What do you like to do in your free time?
Thank you for these questions. I think you'll find answers to (1), and (3) above.
To your number 2: This is very much problem dependent. We've used everything from simple linear classifiers to random forests and Bayesian Networks.
I'd say work on problems that are of interest to you, and will benefit people (if you can afford it :-) )
I love to hike, and have just returned from the Tour du Mont Blanc.
Good day to you too!
What do you think will be the most significant change to medicine caused by the Internet of things and/or new data systems and methods?
If I knew, I'd invest in the stock of these companies. More seriously, it's hard to predict the future, though I've pointed out to what I think are interesting directions below.
Thank you for your time. I have noticed the effect of the internet on homes and classrooms for children with Autism, did you happen to see any trends in your research? I teach 6-9 year olds with Autism, and as the internet has become more available to lower income people (the school I work at receives Title 1 federal money due to an extremely high number of low income families) I have seen an increase in knowledge amongst my parents over the last 10 years. I also mentor new teachers, and in the last 10 years we have gone from 9 classrooms for children with Autism, pre-k to grade 8, to 39 classrooms now, and we need even more as the ones we have are all full (10-14+ kids.) The amount of I formation available about teaching children with Autism has increased but as we hire these new teachers, they are not any better prepared. I think it is interesting.
Thank you for this question. It's something that I haven't looked at, but sounds like a really good question.
We do know that many parents that suspect their children have autism go online to try to diagnose them (and we've looked at the quality of the answers they get). I do wonder how much Internet is helping in early diagnosis of this condition. It would be interesting to test it.
Shalom Dr Elad!
Where do you think we should put the line between allowing medicine research companies to sell new drugs at very high prizes to fund their researches and regulating the price so the drugs will be available to all the social classes?
That's a hard one to answer, especially given the excesses we've seen recently. I think the arguments for and against are clear, but drawing the line is tough.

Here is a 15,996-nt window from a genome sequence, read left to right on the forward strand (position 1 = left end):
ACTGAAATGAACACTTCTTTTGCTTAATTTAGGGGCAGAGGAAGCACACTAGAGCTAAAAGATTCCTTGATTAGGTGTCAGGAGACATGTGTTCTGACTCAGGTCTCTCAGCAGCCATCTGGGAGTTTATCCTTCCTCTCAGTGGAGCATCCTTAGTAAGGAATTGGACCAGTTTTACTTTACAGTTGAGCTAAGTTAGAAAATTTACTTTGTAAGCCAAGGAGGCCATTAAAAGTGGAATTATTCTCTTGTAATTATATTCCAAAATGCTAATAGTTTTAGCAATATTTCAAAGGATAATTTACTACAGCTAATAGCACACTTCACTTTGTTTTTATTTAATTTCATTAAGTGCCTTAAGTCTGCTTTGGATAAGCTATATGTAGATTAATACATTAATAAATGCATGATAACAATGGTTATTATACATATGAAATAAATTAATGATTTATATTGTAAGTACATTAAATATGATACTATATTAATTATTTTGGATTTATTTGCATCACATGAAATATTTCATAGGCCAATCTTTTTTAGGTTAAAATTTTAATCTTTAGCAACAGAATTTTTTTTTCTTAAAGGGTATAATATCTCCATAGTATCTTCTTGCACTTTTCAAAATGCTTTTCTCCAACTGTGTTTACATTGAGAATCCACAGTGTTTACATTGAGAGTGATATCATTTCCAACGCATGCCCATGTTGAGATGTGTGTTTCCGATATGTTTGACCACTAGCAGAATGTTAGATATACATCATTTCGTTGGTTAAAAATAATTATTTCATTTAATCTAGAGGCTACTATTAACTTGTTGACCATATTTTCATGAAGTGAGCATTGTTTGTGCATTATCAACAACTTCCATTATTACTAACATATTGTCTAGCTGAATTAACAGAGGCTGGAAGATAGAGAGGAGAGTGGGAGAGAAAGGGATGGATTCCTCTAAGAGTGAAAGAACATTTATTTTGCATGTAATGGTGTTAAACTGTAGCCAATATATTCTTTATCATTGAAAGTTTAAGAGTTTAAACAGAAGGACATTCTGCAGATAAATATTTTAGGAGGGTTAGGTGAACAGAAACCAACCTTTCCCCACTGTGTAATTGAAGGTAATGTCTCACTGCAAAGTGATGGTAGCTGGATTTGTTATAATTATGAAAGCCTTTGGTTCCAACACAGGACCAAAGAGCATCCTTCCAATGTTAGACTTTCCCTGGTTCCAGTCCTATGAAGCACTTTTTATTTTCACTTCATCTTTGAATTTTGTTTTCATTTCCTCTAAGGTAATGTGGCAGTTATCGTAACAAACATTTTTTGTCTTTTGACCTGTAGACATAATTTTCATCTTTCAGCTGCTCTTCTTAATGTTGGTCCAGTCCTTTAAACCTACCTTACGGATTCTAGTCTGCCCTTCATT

How did you get into this sort of job? Was medicine something you have always been interested in?
I guess I always had a soft spot for medicine, even though I don't think I have the skills to be a medical professional (I'm too squeamish).
My Ph.D. is in Electrical Engineering, and my thesis was on building Brain Computer Interfaces: machines which allow people to communicate using their EEG (“brain waves”). For a few years I after my Ph.D. I worked in other areas (but using the same tools). Then, when I joined Yahoo Research (and later Microsoft Research) and was told I could research pretty much whatever I was interested in, I was happy to go back to medicine. I really like the fact that my work might help people get better.
Do you believe the internet will become a much larger tool and indicator towards the general health and wellbeing of a populace?
I think the Internet will become a very important tool for medical research. It won't replace other forms of such research, but we now know that Internet data has specific advantages that we can increasingly put to good use. For example, whereas (if you're healthy) you see your family doctor once or twice a year, Internet data is collected 24/7, so it's a much more immediate sensor of your condition.
One of the reasons I wrote my book is to expose medical professionals to this tool, in the hope that they will use it more often.
How will your work impact evidence-based medicine?
I can suggest a few directions. For example, if we think that certain information can cause people to vaccinate, it's easy to run a trial online and test if it's working.
Another idea is some of the amazing work John Brownstein and his researchers at Boston Children's hospital have done, using interventions on social media to detect gastrointestinal diseases.
I recently installed desktop BOINC in my computer. It claims to use the distributed power of al compjuters in which it's installed, when they're idle, to advance simulations regarding things like SETI, solving ancient Enigma coded messages, climate change... and a lot of molecular simulations regarding disease.
I know it's different than what you're doing, but... what would be your opinion on that? Do you think it's actually useful?